As mentioned previously, the former Erie and Ontario (E & O) was not the only rail in town, there was the Great Western Railroad (GWR), a Canadian company, which enjoyed a shortcut through southern Ontario in an effort to connect Detroit to New York State. GWR arrived in Niagara Falls in 1853 and brought immediate and exponential growth to the Town of Clifton, whose population rose from 100 in 1853 to 2000 by 1857. The railroad station at Bridge and Erie was the site of the original clapboard structure. This burned down in 1879, in the same year the new GWR train station was built. The new building, a lovely brick gothic revival structure, would later become known as the Grand Trunk Railway Station and finally Canadian National, VIA and GO train station in more recent years. In 1884 the Great Western Railway became part of the Grand Trunk Railway system; they would later merge with Canadian National Railway in 1923.

Canadian Southern Railway and later Michigan Central enjoyed growth during the railway boom as well. They decided to build several stations along the path from Chippawa to Niagara Falls, focusing on providing views and stops which would be important for visitors. The four constructed, from south to north, were the Falls View Station, located adjacent to the Falls and providing a viewing platform with a  scheduled ten-minute station stop for tourists who could enjoy the view whether inside or outside the train car. Victoria Park  was located atop Clifton Hill at Victoria Avenue and is arguably the most famous.  Wesley Park Station was constructed for the Wesleyan Methodist retreat in Epworth Circle; this station remained until the founding of Niagara Falls Collegiate in 1893. Finally the Clifton Station  was located opposite City Hall at a spot which would later become the King Edward Hotel and later still a parking lot.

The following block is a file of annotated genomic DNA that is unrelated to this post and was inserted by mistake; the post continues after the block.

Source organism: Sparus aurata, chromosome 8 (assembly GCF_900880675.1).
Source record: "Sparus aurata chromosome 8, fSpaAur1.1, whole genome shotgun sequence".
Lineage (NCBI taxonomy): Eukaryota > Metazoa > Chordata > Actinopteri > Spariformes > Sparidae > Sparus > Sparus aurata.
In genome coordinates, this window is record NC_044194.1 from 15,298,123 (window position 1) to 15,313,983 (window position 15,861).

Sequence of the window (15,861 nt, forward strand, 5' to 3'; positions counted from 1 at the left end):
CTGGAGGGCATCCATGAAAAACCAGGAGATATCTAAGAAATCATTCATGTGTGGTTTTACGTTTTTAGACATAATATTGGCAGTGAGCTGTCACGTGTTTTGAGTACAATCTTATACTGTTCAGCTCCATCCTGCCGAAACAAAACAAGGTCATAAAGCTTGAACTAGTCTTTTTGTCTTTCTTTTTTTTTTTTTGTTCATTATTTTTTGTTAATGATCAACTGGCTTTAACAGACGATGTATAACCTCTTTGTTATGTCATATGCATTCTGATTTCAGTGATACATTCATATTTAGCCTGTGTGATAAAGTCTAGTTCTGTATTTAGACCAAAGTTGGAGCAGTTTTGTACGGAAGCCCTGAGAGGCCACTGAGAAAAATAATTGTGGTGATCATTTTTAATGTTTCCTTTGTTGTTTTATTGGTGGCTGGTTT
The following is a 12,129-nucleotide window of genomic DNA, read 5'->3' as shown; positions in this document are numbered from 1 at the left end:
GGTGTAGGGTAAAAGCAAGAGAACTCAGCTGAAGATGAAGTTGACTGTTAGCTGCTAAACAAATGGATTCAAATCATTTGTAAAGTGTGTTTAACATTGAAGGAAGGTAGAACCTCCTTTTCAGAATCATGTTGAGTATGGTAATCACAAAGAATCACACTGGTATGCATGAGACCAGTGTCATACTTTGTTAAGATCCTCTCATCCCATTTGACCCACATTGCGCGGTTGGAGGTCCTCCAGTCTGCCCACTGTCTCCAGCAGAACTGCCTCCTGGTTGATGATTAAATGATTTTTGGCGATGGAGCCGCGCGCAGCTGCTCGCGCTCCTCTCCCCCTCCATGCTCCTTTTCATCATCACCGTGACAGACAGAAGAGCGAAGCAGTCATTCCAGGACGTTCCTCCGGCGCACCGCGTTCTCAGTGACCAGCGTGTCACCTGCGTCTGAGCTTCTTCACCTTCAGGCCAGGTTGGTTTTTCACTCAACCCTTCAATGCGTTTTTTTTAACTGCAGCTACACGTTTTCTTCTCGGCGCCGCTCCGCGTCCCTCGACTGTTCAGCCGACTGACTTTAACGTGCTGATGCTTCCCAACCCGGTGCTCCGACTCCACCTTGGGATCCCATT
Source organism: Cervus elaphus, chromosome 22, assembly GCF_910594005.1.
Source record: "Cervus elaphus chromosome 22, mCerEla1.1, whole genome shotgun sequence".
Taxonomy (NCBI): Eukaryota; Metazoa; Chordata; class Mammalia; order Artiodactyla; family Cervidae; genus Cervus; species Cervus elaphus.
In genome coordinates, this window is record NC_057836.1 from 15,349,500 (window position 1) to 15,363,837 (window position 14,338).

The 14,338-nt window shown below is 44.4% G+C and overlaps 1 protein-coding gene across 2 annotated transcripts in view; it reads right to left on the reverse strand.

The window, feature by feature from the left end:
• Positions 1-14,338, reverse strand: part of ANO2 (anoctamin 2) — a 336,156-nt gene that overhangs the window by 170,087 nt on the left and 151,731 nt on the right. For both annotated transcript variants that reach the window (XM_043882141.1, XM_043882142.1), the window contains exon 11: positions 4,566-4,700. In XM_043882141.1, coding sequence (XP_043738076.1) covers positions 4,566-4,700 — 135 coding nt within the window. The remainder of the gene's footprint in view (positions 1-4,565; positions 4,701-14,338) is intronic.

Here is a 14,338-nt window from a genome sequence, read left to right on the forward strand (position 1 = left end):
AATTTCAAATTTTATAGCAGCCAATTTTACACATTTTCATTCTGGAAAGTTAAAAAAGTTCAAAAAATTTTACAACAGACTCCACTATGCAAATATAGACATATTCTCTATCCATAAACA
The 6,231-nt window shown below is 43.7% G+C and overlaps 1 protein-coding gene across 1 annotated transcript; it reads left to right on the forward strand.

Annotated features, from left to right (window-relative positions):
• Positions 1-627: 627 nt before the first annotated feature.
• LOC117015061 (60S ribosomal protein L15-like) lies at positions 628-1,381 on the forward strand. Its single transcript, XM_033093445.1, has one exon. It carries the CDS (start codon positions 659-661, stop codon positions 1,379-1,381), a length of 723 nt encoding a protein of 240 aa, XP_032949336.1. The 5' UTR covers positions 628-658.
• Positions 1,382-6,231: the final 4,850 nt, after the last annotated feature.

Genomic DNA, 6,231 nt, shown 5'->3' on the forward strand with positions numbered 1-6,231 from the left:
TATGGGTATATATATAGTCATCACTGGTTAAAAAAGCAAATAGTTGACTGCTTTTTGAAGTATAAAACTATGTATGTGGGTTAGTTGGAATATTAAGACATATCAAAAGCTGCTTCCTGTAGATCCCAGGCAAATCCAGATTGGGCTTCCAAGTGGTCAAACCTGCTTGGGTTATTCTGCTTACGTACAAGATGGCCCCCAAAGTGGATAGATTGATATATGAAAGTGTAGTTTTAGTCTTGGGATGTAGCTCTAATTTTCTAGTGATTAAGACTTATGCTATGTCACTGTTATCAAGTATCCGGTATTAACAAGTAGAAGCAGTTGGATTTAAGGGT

One of the things about removing railroad tracks is that they are not easily covered over. This means that even when the tracks are removed they are still easily followed. An example of this is along the former MCR/CPR tracks which are easily noticeable with satellite imagery.  From the ground, they are seen as paths with very little vegetation growing on them due to the creosote which was used in the railway ties; also no buildings have been built on them since they were removed in 2002. The reason that the Canadian Southern, Michigan Central and later Canadian Pacific Railways are intriguing is that they travelled through what would become heavily trafficked tourist areas. These areas included Clifton Hill, the Ontario Power Corporation building (later the Fallsview Casino and Resort) and Queen Street. Trains continued to travel on this route until alternative track usage arrangements were made in the early 2000s to bring Canadian Pacific freight on to the Canadian National tracks. These alterations modify the track usage north of the Casino Fallsview Resort, where the track has been removed, to the Canadian National Railroad north of Bridge Street.  This seems fit as the Casino Fallsview was one of the buyers responsible for having the CP rail removed.  The Canadian Pacific’s track between Clifton Hill and Queen Street’s downtown has been repurposed as a walking path called the Olympic Torch Run Legacy Trail in 2009; this was in time for the 2010 Vancouver Olympics. This path starts after the railway bridge which went  over Bender Hill at Palmer, then along Palmer through the Epworth subdivision (where the Wesley Park station used to be located), across Ellis Park, to Downtown Park (by City Hall, and where the Clifton Station was located).